Scheme is a functional language, similiar to LISP. Some people are discouraged by its heavy use of parentheses. It is helpful when your favourite editor helps counting them. The GIMP uses the SIOD (Scheme In One Defun) interpreter as the basis for Script-Fu. Here is a short introduction in Scheme that ignores the functional approach and some minor details.
Function calls can look this way:
(function arg1 arg2 arg3 ... argN) (function1 arg1 (funktion2 arg2 arg3) arg4) (+ 2 3 (/ 12 4))
The following code defines a function with three input arguments. The result of the function is the result of the last command. the let* opens a new scope for variables.
(define (newfunc arg1 arg2 arg3) (let* ((foo (+ arg1 5)) (bar 0) (baz (+ arg1 arg2 arg3)) ) (set! bar (* arg2 arg3)) (- foo bar baz) ) )
It is common practice to define the variables used in a function in a let*-Block. You can assign a value to a variable with set!.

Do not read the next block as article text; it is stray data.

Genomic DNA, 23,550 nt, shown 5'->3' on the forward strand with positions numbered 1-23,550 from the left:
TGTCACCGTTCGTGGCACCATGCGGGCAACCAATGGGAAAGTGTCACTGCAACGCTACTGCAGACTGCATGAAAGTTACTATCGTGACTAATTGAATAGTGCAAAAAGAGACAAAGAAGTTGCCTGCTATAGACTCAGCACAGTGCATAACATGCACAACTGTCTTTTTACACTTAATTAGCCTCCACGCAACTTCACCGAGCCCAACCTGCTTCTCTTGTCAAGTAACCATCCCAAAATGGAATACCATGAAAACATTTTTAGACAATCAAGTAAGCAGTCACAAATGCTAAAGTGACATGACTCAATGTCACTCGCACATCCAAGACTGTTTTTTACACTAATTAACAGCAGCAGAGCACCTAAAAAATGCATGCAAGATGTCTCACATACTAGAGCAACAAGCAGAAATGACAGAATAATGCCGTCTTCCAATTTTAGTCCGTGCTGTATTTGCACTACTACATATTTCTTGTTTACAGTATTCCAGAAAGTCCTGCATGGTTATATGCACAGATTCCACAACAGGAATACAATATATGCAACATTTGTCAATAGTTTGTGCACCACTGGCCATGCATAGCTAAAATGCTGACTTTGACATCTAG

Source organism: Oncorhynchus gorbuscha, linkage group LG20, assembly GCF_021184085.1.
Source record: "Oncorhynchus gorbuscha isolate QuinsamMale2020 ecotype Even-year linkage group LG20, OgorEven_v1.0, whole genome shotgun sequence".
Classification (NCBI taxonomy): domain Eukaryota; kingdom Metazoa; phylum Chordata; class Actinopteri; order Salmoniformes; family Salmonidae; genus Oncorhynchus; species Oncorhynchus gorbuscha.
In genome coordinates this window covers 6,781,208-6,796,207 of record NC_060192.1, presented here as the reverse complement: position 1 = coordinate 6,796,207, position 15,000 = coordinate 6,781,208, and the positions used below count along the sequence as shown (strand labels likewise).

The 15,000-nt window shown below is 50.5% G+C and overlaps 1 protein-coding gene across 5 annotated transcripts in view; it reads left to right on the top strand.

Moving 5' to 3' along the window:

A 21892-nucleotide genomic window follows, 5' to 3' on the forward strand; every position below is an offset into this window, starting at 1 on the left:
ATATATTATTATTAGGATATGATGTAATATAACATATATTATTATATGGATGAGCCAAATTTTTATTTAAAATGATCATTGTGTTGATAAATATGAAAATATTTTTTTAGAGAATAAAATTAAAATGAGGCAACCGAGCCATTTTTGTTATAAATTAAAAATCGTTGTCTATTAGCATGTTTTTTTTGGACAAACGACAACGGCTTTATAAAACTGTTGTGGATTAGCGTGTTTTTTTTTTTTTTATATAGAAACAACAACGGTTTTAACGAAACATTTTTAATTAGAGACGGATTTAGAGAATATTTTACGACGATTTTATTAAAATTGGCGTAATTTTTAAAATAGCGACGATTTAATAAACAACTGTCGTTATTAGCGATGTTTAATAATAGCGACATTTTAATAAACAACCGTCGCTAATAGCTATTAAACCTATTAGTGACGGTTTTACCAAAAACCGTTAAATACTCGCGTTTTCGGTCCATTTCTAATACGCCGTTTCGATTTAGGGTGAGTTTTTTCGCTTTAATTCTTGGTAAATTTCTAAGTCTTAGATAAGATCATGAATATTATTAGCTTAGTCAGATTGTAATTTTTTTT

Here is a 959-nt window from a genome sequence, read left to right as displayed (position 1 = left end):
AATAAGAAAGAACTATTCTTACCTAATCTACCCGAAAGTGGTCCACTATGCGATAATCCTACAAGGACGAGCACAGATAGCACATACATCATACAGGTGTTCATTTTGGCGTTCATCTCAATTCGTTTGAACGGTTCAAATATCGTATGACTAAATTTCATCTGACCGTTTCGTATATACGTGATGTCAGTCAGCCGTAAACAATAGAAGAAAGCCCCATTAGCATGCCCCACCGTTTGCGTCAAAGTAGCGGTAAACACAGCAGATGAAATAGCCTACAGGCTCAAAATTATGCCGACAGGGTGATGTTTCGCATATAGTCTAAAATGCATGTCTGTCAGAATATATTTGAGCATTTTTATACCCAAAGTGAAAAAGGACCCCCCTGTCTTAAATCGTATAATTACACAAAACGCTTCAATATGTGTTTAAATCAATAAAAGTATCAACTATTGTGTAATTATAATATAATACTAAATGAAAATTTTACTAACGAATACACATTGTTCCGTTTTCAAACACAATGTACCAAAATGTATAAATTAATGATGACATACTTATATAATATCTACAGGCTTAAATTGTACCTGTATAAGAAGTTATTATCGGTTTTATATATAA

(begin (func1 arg1 arg2) (func2 arg4 arg5) ) (if (< a b) (then-stuff arg1 a b) (else-stuff arg2 b a foo) ) (while (> foo bar) (func1 arg foo) (func2 bar baz) ) (set! i 0) (while (< i 10) (func foo i bar) (set! i (+ i 1)) )
You can create lists with the list command or use '( ... ) as a shortcut. Usually you use car to access the first element and cdr to access the list without the first element:
-> (car (list 1 2 3)) 1 -> (cdr (list 1 2 3)) (2 3) -> (cdr '(1 2 3)) (2 3) -> (car (cdr (list 1 2 3))) 2 -> (cadr '(1 2 3)) 2 -> (nth 2 '(1 2 3)) 3 -> (length '(1 2 3)) 3
Although scheme depends heavily on lists as its primary data structuring mechanism, arrays are also used for the purposes of The GIMP. You can access them this way:
-> (set! a (cons-array 4 'byte)) #4"00000000" -> (aset a 2 42) 42 -> (aset a 3 23) 23 -> (aref a 1) 0 -> (aref a 3) 23